Cast Liners and Synthetic Cast Materials

A body cast, or hip spica cast is used after closed reduction or surgery for hip dysplasia [https://hipdysplasia.org/developmental-dysplasia-of-the-hip/child-treatment-methods/hip-spica-cast/]

It may be helpful to ask your doctor about the cast itself in addition to reviewing tips for managing a child in a hip spica cast. [https://hipdysplasia.org/developmental-dysplasia-of-the-hip/tips-for-parents/spica-cast-tips/]

Two separate research studies have shown that a Goretex waterproof cast liner can decrease skin irritation and improve ease of care for infants in a cast for hip dysplasia.

Standard cotton-based cast liners can be cut to fit and are widely available compared to waterproof cast liners that come in different sizes. The Goretex hip spica liners need to be ordered in advance or the hospital needs to keep an inventory of different sizes so this influences availability of waterproof hip spica liners.

Most of the Top Children’s Orthopedic Hospitals recognized by US News and World Report use this liner, but it is somewhat expensive and may not be completely reimbursed by insurance companies. However, the waterproof liners have been shown to be cost-effective because fewer cast changes are needed for soiling or skin problems.

A waterproof liner is especially helpful for infants because they can’t control their bowel and bladder. It is difficult to clean a cast that has been soiled with urine or bowel movements and the urine may soften a cast made of plaster of Paris. For older children a standard cotton-based liner is often satisfactory because they can help keep their casts clean. You may want learn more [https://aquacastliner.com/products/hipster-liners/]  and discuss this option with your doctor if your child is scheduled for a spica cast application.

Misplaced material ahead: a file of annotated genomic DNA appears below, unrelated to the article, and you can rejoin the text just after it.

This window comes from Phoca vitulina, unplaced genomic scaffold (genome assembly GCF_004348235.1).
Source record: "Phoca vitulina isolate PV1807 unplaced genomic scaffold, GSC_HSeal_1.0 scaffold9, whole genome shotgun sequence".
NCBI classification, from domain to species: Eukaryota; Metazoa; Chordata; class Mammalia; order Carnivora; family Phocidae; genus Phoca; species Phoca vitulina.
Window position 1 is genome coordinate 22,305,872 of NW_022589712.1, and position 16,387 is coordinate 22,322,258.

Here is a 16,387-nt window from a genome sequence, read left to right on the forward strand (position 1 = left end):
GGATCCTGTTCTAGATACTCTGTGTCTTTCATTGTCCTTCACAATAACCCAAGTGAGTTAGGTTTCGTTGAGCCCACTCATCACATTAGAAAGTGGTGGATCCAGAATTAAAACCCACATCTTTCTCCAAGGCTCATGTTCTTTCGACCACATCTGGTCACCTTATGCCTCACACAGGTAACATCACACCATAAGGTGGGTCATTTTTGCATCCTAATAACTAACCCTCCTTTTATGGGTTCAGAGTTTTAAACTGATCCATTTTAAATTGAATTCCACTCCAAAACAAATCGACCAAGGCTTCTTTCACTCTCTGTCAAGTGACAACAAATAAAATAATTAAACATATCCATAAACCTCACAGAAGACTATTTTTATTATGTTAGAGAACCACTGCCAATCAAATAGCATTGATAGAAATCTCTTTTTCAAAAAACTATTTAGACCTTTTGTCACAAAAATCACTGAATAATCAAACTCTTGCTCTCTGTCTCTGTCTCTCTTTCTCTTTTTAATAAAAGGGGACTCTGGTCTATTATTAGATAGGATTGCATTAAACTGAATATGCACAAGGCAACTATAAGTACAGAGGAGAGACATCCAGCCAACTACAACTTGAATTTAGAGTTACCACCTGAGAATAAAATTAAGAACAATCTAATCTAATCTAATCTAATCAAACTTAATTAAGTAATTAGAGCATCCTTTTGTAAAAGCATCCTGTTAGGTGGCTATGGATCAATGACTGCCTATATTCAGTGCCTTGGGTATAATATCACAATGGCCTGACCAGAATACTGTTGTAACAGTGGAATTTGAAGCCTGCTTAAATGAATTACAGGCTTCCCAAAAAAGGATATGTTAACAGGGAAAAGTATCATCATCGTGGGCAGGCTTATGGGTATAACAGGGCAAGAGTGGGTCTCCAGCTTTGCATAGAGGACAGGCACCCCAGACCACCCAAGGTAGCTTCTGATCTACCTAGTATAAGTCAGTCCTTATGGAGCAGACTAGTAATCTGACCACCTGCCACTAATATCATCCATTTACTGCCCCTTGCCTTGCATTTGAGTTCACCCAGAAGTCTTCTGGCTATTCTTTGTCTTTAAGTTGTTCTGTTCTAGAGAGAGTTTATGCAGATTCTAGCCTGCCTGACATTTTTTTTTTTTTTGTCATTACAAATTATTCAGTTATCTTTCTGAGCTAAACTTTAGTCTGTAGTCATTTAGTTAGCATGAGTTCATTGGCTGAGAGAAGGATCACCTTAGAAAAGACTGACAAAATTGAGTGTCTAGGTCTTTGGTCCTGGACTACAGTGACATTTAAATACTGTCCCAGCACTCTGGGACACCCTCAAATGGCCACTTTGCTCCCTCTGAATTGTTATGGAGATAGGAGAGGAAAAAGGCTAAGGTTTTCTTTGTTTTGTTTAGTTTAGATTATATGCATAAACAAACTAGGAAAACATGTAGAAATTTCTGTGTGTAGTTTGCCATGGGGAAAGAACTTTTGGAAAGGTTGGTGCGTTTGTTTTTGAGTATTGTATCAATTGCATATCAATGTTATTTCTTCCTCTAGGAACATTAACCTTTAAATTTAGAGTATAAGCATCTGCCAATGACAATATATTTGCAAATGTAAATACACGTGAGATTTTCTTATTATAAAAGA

Some doctors use synthetic fiberglass materials to apply the spica cast while others prefer standard plaster of Paris. In general, the synthetic materials hold up better and allow better x-rays in the cast. However, plaster of Paris is sometimes easier to mold so the hip stays in place better. The techniques for applying each of these materials are slightly different. Both come in rolls like elastic bandages that are used to treat sprains and decrease swelling. However, casting tape is filled with plaster of Paris or fiberglass resin that is activated by dipping the material in water. The setting process occurs in about five minutes so the doctor and cast technicians have time to apply the cast materials.

« Back
  • Call to Action Buttons

  • Email Sign Up

    Email Sign Up
  • Social Media Links

  • Translate Link

    Para ver en Español Click Aquí

  • SubNav Menu

  • Hippo CTA

  • Child CTA

  • Latest News

    Latest News

    Submit a Story

    So. You’ve just been diagnosed with hip dysplasi...

    Jul 11

    A blog post by Nancy Muir The diagnosis of hip dysplasia can elicit...

    Quality of Life, Concerns and Impact Measure

    Jul 09

    This paper reports that a questionnaire has been developed to accurate...

    Hip Dysplasia Survey

    Jun 26

    Are you a patient or parent/guardian of a child with Developme...

  • Latest Stories

    Latest Stories

    Submit a Story

    Myles

    Jul 16

    I have been through hell and back with Myles. Not only does he fall in...

    Leah

    Jul 10

    I am 38 years old and had been having hip pain in my right hip for the...

    Rebekah

    Jul 10

    In 1990 I was born with hip dysplasia in my left hip, but it went undi...